What part of “promote the general Welfare” do they fail to understand?

A woman attended a Democratic rally, was appalled, and wrote about how awful it was. I’m thinking we ought to pay her to attend more rallies and publish her reactions, because dang, this is great stuff.

But then Ocasio-Cortez spoke, followed by Bush, and I saw something truly terrifying. I saw just how easy it would be, were I less involved and less certain of our nation’s founding and its history, to fall for the populist lines they were shouting from that stage.

  • I saw how easy it would be, as a parent, to accept the idea that my children deserve healthcare and education.

  • I saw how easy it would be, as someone who has struggled to make ends meet, to accept the idea that a “living wage” was a human right.

    Above all, I saw how easy it would be to accept the notion that it was the government’s job to make sure that those things were provided.

If you’re like me, your first thought was that this has to be satire. No one could be this oblivious. But no, this isn’t someone mocking the right-wing’s inability to grasp elementary civics, this woman is an associate editor at the Daily Caller, and went on Fox & Friends to repeat her gasp of horror.

I was listening to them talk – to Ocasio-Cortez and also to Cori Bush, who she was stumping for in St. Louis – and they say things, they talk about things that everybody wants, especially if you’re a parent, the writer said. They talk about education for your kids. They talk about health care for you kids. The things that you want. If you’re not really paying attention to how they’re going to pay for it or the rest of that, it’s easy to fall into that trap and to say, ‘My kids deserve this,’ and, ‘Maybe the government should be responsible for helping me with that.’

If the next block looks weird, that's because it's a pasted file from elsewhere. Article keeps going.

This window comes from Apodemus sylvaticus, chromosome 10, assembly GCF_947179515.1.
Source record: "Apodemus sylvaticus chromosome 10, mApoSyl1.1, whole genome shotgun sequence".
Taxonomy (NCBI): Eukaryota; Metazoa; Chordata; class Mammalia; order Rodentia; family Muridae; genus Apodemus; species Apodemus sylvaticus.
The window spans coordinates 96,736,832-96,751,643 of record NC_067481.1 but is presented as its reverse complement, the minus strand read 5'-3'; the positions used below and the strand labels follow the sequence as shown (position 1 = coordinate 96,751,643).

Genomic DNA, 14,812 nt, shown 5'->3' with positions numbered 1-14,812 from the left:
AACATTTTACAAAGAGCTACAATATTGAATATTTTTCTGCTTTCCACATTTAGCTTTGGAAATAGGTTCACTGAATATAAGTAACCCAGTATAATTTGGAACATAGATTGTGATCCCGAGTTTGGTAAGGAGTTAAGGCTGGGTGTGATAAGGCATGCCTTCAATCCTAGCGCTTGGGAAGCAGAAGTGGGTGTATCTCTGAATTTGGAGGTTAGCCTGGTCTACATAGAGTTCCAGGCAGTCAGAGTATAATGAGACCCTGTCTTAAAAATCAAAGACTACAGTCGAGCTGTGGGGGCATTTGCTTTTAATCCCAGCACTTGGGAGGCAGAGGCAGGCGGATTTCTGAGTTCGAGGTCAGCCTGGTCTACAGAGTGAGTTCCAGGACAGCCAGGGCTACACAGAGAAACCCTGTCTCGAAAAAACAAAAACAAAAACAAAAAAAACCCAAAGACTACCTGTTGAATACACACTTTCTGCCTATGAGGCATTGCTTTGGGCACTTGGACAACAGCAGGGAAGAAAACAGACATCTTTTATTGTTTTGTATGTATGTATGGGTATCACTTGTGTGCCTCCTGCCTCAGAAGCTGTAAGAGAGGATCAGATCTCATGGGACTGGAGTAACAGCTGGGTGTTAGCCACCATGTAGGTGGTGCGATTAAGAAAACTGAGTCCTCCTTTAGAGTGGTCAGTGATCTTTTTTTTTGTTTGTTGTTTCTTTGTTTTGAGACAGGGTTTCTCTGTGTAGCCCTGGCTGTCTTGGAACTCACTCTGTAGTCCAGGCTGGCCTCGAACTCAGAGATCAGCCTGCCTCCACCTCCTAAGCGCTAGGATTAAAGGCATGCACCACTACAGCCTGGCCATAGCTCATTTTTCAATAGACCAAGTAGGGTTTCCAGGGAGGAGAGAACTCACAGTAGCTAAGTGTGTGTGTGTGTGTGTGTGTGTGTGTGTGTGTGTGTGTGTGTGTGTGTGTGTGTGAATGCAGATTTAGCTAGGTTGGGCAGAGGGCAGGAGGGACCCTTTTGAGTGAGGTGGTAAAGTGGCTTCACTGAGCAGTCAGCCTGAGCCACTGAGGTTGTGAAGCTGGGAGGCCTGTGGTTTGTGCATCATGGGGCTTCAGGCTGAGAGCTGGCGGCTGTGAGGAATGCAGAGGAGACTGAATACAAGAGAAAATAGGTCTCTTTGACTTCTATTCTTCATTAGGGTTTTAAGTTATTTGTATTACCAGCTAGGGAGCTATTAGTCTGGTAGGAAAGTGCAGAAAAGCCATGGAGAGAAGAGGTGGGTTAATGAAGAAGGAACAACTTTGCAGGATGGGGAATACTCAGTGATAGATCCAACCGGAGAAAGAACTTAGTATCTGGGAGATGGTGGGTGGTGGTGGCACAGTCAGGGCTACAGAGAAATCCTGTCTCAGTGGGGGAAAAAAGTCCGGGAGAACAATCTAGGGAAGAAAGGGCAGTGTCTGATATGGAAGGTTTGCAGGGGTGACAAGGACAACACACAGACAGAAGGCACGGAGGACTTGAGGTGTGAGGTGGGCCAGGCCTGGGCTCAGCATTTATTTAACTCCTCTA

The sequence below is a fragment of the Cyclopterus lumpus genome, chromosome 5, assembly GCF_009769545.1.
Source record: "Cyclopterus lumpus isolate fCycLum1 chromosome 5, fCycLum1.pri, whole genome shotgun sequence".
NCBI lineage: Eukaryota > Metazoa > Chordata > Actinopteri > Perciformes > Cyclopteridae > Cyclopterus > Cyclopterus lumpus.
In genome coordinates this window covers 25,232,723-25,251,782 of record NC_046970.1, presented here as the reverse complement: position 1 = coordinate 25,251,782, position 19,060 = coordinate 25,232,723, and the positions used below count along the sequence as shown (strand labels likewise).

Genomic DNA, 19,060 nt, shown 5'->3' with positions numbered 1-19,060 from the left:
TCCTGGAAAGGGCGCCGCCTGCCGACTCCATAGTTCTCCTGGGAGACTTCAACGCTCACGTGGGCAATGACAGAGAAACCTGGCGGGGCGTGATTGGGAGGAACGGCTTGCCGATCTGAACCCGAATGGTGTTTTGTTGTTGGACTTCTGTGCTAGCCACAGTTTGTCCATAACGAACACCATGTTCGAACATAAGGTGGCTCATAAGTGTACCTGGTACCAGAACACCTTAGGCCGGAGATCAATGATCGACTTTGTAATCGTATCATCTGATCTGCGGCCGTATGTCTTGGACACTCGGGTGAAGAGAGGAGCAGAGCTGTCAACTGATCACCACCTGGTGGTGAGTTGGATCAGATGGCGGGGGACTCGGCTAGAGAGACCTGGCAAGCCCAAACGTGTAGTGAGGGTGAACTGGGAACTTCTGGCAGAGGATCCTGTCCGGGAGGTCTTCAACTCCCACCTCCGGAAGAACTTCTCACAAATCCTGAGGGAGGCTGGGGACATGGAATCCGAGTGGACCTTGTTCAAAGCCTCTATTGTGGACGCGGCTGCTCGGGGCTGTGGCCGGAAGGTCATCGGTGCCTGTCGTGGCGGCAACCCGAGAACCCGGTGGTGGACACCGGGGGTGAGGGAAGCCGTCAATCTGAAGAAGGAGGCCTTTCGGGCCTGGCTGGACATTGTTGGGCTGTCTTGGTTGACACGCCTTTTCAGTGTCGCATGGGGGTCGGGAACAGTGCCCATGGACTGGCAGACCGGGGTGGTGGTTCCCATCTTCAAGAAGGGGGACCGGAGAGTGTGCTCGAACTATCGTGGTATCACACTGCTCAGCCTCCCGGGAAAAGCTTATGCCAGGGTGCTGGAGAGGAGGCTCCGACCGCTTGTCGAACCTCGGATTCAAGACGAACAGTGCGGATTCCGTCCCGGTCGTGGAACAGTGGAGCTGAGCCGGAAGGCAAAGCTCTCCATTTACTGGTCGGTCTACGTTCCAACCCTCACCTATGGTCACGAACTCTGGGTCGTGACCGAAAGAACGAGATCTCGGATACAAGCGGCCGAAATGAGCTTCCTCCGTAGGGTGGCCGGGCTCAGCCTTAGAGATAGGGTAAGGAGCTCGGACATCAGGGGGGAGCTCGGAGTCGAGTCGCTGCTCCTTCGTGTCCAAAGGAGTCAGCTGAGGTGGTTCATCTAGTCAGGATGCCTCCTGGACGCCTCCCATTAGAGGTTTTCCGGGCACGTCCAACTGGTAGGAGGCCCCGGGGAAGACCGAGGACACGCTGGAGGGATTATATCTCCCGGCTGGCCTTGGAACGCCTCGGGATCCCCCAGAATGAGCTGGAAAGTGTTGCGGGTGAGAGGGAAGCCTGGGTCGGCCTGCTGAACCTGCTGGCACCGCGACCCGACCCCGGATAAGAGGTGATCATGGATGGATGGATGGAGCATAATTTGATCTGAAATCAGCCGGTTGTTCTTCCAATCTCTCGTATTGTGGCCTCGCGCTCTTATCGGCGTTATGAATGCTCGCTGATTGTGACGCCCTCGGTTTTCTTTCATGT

It’s revealing. The mole people have so thoroughly absorbed the ideas that government is bad and the ethos of libertarianism that they’ve lost the ability to recognize that government is a social structure specifically intended to provide for the well-being of its citizens. It’s right there in the preamble to the US Constitution.

We the People of the United States, in Order to form a more perfect Union, establish justice, insure domestic Tranquility, provide for the common defense, promote the general Welfare, and secure the Blessings of Liberty to ourselves and our Posterity, do ordain and establish this Constitution for the United States of America.

Providing for the health and education of our children is what government is for, among other things…but I suspect this person is one of the fearful ones who only sees “for the common defense”, and imagines that justice, peace, and the general welfare are things that detract from the military.

Another uninteresting nerd gets punctured

For a while, YouTube kept throwing these videos from someone called “Diversity & Comics” at me, until I managed to train it to realize that I despise this guy. He’s one of those white nerds — a regular snowflake — who gets irate at characters in comics who are not white men, or white women with large breasts. And now, of course, he’s outraged at the silly She-Ra controversy, where a reboot of a comic character is now drawn with less flamboyant boobs.

He got interviewed by Jim Jefferies at Comic Con. His views were treated with more respect than they deserved, but it’s still an effective skewering.

This looks like a gimmick for a Disney movie

“The Bemidji Merganser and her 76 Ducklings”.

There’s a reason this duck has adopted 76 babies — because all Mergansers look alike, I guess.

The merganser in this picture probably picked up several dozen ducklings that got separated from their mothers. Adult ducks can’t tell which birds are theirs, and lost young birds that have already imprinted on their own mothers will instinctively start following another Common Merganser because she looks like mom.

Roger Waters on the atrocity that Israel has become

This is an excerpt from a longer conversation about Israel and Palestine.

Waters is one of those too rare rock musicians I can respect for openly expressing humanist ideals (another is Peter Gabriel). He claims there is a growing movement to end our unquestioning support for Israel in the US; I don’t know, the right-wing propaganda seems to silence everything.

You can find details about the incident of Palestinian footballers being shot online. Expect the usual noise: “Do you have any sources that are not Palestinian?”

Too true

Michelle Goldberg elegantly slams the pundits.

In November, several outright Nazis and white supremacists will appear on Republican ballot lines. Arthur Jones, a founder of a neo-Nazi group called the America First Committee, managed to become the Republican nominee for Congress in the heavily Democratic Third District in Illinois. The Republican candidate in California’s 11th District, John Fitzgerald, is running on a platform of Holocaust denial. Russell Walker, a Republican statehouse candidate in North Carolina, has said that Jews descend from Satan and that God is a “white supremacist.”